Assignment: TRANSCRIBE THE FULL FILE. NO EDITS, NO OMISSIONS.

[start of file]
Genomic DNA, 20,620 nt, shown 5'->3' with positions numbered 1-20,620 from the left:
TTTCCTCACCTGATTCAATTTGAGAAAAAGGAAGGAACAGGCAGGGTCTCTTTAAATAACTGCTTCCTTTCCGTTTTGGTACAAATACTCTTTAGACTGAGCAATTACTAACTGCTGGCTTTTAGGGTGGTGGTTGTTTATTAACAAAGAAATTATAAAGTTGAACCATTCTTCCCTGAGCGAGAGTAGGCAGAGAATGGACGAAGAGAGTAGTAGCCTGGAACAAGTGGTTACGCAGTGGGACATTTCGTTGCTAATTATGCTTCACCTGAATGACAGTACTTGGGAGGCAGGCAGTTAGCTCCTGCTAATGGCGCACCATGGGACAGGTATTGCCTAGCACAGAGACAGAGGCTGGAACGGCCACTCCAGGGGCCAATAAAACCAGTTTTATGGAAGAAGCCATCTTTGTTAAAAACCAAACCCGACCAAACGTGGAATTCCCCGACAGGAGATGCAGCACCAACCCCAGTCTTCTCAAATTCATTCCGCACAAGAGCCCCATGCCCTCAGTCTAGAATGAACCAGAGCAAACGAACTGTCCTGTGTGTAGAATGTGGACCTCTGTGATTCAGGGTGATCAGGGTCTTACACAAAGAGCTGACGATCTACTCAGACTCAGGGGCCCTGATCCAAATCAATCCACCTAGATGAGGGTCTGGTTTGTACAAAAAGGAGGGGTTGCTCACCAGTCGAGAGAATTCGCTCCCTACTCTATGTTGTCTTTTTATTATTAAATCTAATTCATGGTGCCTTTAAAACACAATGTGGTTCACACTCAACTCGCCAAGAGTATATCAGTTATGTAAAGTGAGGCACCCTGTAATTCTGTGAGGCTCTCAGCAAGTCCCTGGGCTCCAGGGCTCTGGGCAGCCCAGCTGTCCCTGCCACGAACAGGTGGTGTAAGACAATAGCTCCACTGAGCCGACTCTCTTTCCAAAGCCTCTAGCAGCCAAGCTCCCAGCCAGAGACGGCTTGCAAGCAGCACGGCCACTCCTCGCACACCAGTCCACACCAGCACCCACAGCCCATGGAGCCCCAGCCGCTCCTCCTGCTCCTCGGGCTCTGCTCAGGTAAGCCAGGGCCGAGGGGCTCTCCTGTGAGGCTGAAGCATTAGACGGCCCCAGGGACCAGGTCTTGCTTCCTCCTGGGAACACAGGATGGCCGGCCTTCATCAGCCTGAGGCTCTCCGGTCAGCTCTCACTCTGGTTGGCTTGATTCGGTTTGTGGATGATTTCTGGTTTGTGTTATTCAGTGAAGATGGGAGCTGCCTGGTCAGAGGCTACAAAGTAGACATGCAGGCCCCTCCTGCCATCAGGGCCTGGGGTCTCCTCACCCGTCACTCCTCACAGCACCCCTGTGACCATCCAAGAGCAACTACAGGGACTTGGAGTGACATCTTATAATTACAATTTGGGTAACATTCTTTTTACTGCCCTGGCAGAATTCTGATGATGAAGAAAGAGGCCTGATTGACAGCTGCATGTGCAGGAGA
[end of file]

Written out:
Genomic DNA, 20,620 nt, shown 5'->3' with positions numbered 1-20,620 from the left:
TTTCCTCACCTGATTCAATTTGAGAAAAAGGAAGGAACAGGCAGGGTCTCTTTAAATAACTGCTTCCTTTCCGTTTTGGTACAAATACTCTTTAGACTGAGCAATTACTAACTGCTGGCTTTTAGGGTGGTGGTTGTTTATTAACAAAGAAATTATAAAGTTGAACCATTCTTCCCTGAGCGAGAGTAGGCAGAGAATGGACGAAGAGAGTAGTAGCCTGGAACAAGTGGTTACGCAGTGGGACATTTCGTTGCTAATTATGCTTCACCTGAATGACAGTACTTGGGAGGCAGGCAGTTAGCTCCTGCTAATGGCGCACCATGGGACAGGTATTGCCTAGCACAGAGACAGAGGCTGGAACGGCCACTCCAGGGGCCAATAAAACCAGTTTTATGGAAGAAGCCATCTTTGTTAAAAACCAAACCCGACCAAACGTGGAATTCCCCGACAGGAGATGCAGCACCAACCCCAGTCTTCTCAAATTCATTCCGCACAAGAGCCCCATGCCCTCAGTCTAGAATGAACCAGAGCAAACGAACTGTCCTGTGTGTAGAATGTGGACCTCTGTGATTCAGGGTGATCAGGGTCTTACACAAAGAGCTGACGATCTACTCAGACTCAGGGGCCCTGATCCAAATCAATCCACCTAGATGAGGGTCTGGTTTGTACAAAAAGGAGGGGTTGCTCACCAGTCGAGAGAATTCGCTCCCTACTCTATGTTGTCTTTTTATTATTAAATCTAATTCATGGTGCCTTTAAAACACAATGTGGTTCACACTCAACTCGCCAAGAGTATATCAGTTATGTAAAGTGAGGCACCCTGTAATTCTGTGAGGCTCTCAGCAAGTCCCTGGGCTCCAGGGCTCTGGGCAGCCCAGCTGTCCCTGCCACGAACAGGTGGTGTAAGACAATAGCTCCACTGAGCCGACTCTCTTTCCAAAGCCTCTAGCAGCCAAGCTCCCAGCCAGAGACGGCTTGCAAGCAGCACGGCCACTCCTCGCACACCAGTCCACACCAGCACCCACAGCCCATGGAGCCCCAGCCGCTCCTCCTGCTCCTCGGGCTCTGCTCAGGTAAGCCAGGGCCGAGGGGCTCTCCTGTGAGGCTGAAGCATTAGACGGCCCCAGGGACCAGGTCTTGCTTCCTCCTGGGAACACAGGATGGCCGGCCTTCATCAGCCTGAGGCTCTCCGGTCAGCTCTCACTCTGGTTGGCTTGATTCGGTTTGTGGATGATTTCTGGTTTGTGTTATTCAGTGAAGATGGGAGCTGCCTGGTCAGAGGCTACAAAGTAGACATGCAGGCCCCTCCTGCCATCAGGGCCTGGGGTCTCCTCACCCGTCACTCCTCACAGCACCCCTGTGACCATCCAAGAGCAACTACAGGGACTTGGAGTGACATCTTATAATTACAATTTGGGTAACATTCTTTTTACTGCCCTGGCAGAATTCTGATGATGAAGAAAGAGGCCTGATTGACAGCTGCATGTGCAGGAGA